Midterm elections: Jews facing off and other close races to watch

by | Oct 31, 2014 | Other News

by Ron Kampeas and Anthony Weiss

(JTA)—With midterm elections just around the corner, four races for the House of Representatives in particular are catching our Jewish eyes.

In California, succeeding Waxman:
Ted Lieu vs. Elan Carr

California’s 33rd Congressional District, stretching along the Pacific Coast and extending into the west side of Los Angeles, is one of the wealthiest districts in Congress and encompasses some of the most glamorous real estate in the country: Malibu, Beverly Hills, Bel Air. When incumbent liberal stalwart Rep. Henry Waxman announced his retirement, the 18-candidate primary for the seat turned into a national punchline, attracting a Kardashian-endorsed spiritual guru, an NPR host and a hard-partying former NBC executive.

But as befits the successor to Waxman, a legislative workhorse, the two candidates who emerged—State Sen. Ted Lieu, a 45-year-old Democrat, and Los Angeles deputy district attorney Elan Carr, a 46-year-old Republican—are decidedly low-key figures who share a number of similarities. Both are serving members of the military’s JAG corps (Lieu for the Air Force, Carr for the Army), both belonged to Jewish-founded fraternities (Lieu to Sigma Alpha Mu, Carr to Alpha Epsilon Pi), and both are pitching themselves as relative moderates—socially liberal, pro-Israel and business friendly.

Carr’s mother emigrated as a child from Iraq to Israel and subsequently to the United States. Carr himself grew up in New York speaking Hebrew and Arabic with his family, and he put the latter skill to use when he served in an anti-terrorism unit in Iraq. He argues that his Iraq experiences will serve him well as a “shaper of opinion” on foreign policy, and particularly on Iran and Israel—key issues in the seventh-most Jewish district in the country.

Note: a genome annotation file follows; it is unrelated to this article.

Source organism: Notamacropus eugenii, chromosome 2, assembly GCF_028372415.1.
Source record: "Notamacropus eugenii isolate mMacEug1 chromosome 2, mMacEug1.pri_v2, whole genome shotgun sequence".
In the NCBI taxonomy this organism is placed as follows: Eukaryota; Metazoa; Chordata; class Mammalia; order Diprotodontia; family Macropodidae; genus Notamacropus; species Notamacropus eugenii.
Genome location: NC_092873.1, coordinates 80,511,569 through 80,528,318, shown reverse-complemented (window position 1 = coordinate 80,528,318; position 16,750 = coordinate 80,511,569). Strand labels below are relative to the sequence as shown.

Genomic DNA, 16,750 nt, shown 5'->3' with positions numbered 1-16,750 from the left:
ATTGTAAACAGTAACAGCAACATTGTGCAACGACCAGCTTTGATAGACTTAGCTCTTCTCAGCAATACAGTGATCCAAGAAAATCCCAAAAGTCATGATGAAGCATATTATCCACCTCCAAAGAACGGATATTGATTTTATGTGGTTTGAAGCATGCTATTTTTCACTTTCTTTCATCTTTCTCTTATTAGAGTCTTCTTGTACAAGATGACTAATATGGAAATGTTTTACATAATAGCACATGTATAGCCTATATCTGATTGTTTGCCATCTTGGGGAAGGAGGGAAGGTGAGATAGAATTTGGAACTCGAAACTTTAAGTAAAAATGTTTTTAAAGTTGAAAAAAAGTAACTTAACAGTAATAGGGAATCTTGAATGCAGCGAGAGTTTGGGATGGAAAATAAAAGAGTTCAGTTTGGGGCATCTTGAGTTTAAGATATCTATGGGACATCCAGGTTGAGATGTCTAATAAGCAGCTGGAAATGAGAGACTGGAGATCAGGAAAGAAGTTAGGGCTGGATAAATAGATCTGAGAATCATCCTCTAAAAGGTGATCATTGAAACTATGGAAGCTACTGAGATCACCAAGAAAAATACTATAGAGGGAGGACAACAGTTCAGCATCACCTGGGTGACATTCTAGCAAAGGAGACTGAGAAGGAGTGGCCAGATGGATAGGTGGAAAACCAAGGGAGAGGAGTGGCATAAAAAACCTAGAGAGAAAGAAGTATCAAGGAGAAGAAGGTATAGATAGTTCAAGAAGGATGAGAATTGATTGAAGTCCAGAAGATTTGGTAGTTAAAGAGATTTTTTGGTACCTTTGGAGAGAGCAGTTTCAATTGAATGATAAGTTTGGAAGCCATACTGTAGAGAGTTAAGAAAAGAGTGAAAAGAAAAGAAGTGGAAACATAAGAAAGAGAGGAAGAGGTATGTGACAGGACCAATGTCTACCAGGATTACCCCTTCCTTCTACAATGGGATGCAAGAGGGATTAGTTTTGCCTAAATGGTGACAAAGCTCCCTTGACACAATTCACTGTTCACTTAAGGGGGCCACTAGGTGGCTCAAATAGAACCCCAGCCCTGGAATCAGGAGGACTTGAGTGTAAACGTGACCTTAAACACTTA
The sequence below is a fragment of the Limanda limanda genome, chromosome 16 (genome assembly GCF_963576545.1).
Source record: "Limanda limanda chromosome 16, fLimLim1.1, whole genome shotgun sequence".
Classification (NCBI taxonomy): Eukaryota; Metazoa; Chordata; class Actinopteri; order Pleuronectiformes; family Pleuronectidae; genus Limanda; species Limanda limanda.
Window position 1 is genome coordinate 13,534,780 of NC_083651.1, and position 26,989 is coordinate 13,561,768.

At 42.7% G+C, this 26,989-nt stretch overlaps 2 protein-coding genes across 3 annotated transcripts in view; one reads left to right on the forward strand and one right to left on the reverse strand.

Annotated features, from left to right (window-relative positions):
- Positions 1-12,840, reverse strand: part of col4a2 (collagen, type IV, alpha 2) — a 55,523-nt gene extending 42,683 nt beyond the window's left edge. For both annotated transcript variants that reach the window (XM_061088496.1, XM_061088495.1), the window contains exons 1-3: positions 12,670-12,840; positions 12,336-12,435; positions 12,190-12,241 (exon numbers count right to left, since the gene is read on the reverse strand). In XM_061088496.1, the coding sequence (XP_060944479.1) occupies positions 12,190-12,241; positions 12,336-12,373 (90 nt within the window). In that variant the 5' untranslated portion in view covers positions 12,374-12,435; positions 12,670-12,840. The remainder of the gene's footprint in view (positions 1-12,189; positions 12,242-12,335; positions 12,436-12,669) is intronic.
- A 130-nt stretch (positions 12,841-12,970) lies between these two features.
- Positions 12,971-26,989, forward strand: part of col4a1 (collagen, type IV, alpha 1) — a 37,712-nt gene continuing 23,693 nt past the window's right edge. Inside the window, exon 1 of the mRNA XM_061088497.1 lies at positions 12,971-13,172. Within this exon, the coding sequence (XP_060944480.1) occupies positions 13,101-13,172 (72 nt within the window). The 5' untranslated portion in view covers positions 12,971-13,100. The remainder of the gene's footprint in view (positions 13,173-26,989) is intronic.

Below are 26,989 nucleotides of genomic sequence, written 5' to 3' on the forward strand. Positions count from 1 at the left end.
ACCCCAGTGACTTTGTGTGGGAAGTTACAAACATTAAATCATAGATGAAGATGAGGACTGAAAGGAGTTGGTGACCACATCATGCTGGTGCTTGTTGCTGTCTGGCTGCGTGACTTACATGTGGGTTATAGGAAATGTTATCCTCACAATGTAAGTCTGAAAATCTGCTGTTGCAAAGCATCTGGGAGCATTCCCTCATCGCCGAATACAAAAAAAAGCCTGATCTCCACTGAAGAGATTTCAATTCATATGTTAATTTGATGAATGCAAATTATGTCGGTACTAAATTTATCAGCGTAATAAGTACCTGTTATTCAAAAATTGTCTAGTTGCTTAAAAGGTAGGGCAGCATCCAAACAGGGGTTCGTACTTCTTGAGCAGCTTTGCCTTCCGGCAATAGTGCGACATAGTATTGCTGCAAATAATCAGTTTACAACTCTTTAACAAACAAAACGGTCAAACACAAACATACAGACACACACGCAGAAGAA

Carr’s interest in Israel, in particular, is something he shares with supporter Sheldon Adelson, whom the candidate describes as a “close personal friend.” Adelson has donated to the Carr campaign and hosted a fundraiser for him. Lieu is an immigrant himself, having arrived in the United States from Taiwan at age 3 with his parents. He has authored bills on everything from greenhouse gas reductions to indoor tanning salons, and he touts his legislative experience as one of his strengths.

Voters, Lieu says, are “very aware that they’re losing a phenomenal legislator” in Waxman, who has endorsed Lieu. “With me, you have a track record.”

Registered Democrats in the district substantially outnumber Republicans, 43.4 percent to 26.8 percent. Raphael Sonenshein, the executive director of California State University, Los Angeles’ Pat Brown Institute—a nonpartisan public policy institute—says that Carr has the right profile for a Republican to be successful here, but given the partisan tilt of the district, he is “a substantial underdog.”

—Anthony Weiss